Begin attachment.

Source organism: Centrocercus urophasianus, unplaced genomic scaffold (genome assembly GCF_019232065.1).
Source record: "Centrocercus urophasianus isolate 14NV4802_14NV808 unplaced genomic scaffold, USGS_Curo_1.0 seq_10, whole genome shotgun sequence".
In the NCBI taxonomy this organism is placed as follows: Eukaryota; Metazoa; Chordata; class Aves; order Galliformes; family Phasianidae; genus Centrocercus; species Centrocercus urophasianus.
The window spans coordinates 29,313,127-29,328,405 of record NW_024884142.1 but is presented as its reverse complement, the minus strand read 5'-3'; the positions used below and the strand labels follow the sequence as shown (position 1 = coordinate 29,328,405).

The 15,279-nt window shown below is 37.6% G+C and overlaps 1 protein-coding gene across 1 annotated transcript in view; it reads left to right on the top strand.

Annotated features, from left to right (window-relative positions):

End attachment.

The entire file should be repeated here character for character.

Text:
Source organism: Centrocercus urophasianus, unplaced genomic scaffold (genome assembly GCF_019232065.1).
Source record: "Centrocercus urophasianus isolate 14NV4802_14NV808 unplaced genomic scaffold, USGS_Curo_1.0 seq_10, whole genome shotgun sequence".
In the NCBI taxonomy this organism is placed as follows: Eukaryota; Metazoa; Chordata; class Aves; order Galliformes; family Phasianidae; genus Centrocercus; species Centrocercus urophasianus.
The window spans coordinates 29,313,127-29,328,405 of record NW_024884142.1 but is presented as its reverse complement, the minus strand read 5'-3'; the positions used below and the strand labels follow the sequence as shown (position 1 = coordinate 29,328,405).

The 15,279-nt window shown below is 37.6% G+C and overlaps 1 protein-coding gene across 1 annotated transcript in view; it reads left to right on the top strand.

Annotated features, from left to right (window-relative positions):